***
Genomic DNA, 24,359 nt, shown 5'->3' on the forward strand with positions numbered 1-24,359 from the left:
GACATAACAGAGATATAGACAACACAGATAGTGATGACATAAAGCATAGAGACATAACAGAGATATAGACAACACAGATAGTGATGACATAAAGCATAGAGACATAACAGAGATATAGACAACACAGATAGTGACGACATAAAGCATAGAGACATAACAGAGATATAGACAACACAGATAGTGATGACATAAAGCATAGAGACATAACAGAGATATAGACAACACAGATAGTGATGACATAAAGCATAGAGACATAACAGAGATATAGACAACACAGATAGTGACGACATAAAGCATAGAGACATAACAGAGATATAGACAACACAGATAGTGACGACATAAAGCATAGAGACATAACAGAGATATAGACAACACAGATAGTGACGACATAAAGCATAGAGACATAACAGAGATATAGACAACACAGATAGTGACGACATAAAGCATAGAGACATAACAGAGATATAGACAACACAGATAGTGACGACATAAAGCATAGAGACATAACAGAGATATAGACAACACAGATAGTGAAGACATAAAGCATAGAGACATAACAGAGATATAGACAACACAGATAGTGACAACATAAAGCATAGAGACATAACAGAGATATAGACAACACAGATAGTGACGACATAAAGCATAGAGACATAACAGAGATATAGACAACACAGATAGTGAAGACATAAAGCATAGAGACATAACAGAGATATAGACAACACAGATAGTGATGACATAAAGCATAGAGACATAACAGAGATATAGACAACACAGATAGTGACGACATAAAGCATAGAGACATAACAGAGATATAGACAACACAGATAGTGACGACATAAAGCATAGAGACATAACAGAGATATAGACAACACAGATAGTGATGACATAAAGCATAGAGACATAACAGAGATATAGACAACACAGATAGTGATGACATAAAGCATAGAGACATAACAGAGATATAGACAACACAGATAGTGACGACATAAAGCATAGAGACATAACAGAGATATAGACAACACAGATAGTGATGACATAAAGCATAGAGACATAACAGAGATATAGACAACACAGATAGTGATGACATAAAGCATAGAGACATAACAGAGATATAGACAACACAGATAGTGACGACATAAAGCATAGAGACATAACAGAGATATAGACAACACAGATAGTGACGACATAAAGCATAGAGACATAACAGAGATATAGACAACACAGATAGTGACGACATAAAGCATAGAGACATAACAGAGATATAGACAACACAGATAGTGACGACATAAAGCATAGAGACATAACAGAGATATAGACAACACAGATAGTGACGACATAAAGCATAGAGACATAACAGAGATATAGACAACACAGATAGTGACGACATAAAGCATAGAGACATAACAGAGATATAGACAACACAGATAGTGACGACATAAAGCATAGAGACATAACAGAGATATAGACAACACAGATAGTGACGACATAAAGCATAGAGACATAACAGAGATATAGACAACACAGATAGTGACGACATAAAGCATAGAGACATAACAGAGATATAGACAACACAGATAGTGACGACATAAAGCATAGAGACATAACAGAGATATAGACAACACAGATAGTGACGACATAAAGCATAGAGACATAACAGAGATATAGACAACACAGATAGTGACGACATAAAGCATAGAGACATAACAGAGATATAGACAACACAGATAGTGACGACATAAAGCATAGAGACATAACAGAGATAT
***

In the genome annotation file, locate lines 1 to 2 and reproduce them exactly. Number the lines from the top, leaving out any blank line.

Genomic DNA, 24,359 nt, shown 5'->3' on the forward strand with positions numbered 1-24,359 from the left:
GACATAACAGAGATATAGACAACACAGATAGTGATGACATAAAGCATAGAGACATAACAGAGATATAGACAACACAGATAGTGATGACATAAAGCATAGAGACATAACAGAGATATAGACAACACAGATAGTGACGACATAAAGCATAGAGACATAACAGAGATATAGACAACACAGATAGTGATGACATAAAGCATAGAGACATAACAGAGATATAGACAACACAGATAGTGATGACATAAAGCATAGAGACATAACAGAGATATAGACAACACAGATAGTGACGACATAAAGCATAGAGACATAACAGAGATATAGACAACACAGATAGTGACGACATAAAGCATAGAGACATAACAGAGATATAGACAACACAGATAGTGACGACATAAAGCATAGAGACATAACAGAGATATAGACAACACAGATAGTGACGACATAAAGCATAGAGACATAACAGAGATATAGACAACACAGATAGTGACGACATAAAGCATAGAGACATAACAGAGATATAGACAACACAGATAGTGAAGACATAAAGCATAGAGACATAACAGAGATATAGACAACACAGATAGTGACAACATAAAGCATAGAGACATAACAGAGATATAGACAACACAGATAGTGACGACATAAAGCATAGAGACATAACAGAGATATAGACAACACAGATAGTGAAGACATAAAGCATAGAGACATAACAGAGATATAGACAACACAGATAGTGATGACATAAAGCATAGAGACATAACAGAGATATAGACAACACAGATAGTGACGACATAAAGCATAGAGACATAACAGAGATATAGACAACACAGATAGTGACGACATAAAGCATAGAGACATAACAGAGATATAGACAACACAGATAGTGATGACATAAAGCATAGAGACATAACAGAGATATAGACAACACAGATAGTGATGACATAAAGCATAGAGACATAACAGAGATATAGACAACACAGATAGTGACGACATAAAGCATAGAGACATAACAGAGATATAGACAACACAGATAGTGATGACATAAAGCATAGAGACATAACAGAGATATAGACAACACAGATAGTGATGACATAAAGCATAGAGACATAACAGAGATATAGACAACACAGATAGTGACGACATAAAGCATAGAGACATAACAGAGATATAGACAACACAGATAGTGACGACATAAAGCATAGAGACATAACAGAGATATAGACAACACAGATAGTGACGACATAAAGCATAGAGACATAACAGAGATATAGACAACACAGATAGTGACGACATAAAGCATAGAGACATAACAGAGATATAGACAACACAGATAGTGACGACATAAAGCATAGAGACATAACAGAGATATAGACAACACAGATAGTGACGACATAAAGCATAGAGACATAACAGAGATATAGACAACACAGATAGTGACGACATAAAGCATAGAGACATAACAGAGATATAGACAACACAGATAGTGACGACATAAAGCATAGAGACATAACAGAGATATAGACAACACAGATAGTGACGACATAAAGCATAGAGACATAACAGAGATATAGACAACACAGATAGTGACGACATAAAGCATAGAGACATAACAGAGATATAGACAACACAGATAGTGACGACATAAAGCATAGAGACATAACAGAGATATAGACAACACAGATAGTGACGACATAAAGCATAGAGACATAACAGAGATATAGACAACACAGATAGTGACGACATAAAGCATAGAGACATAACAGAGATAT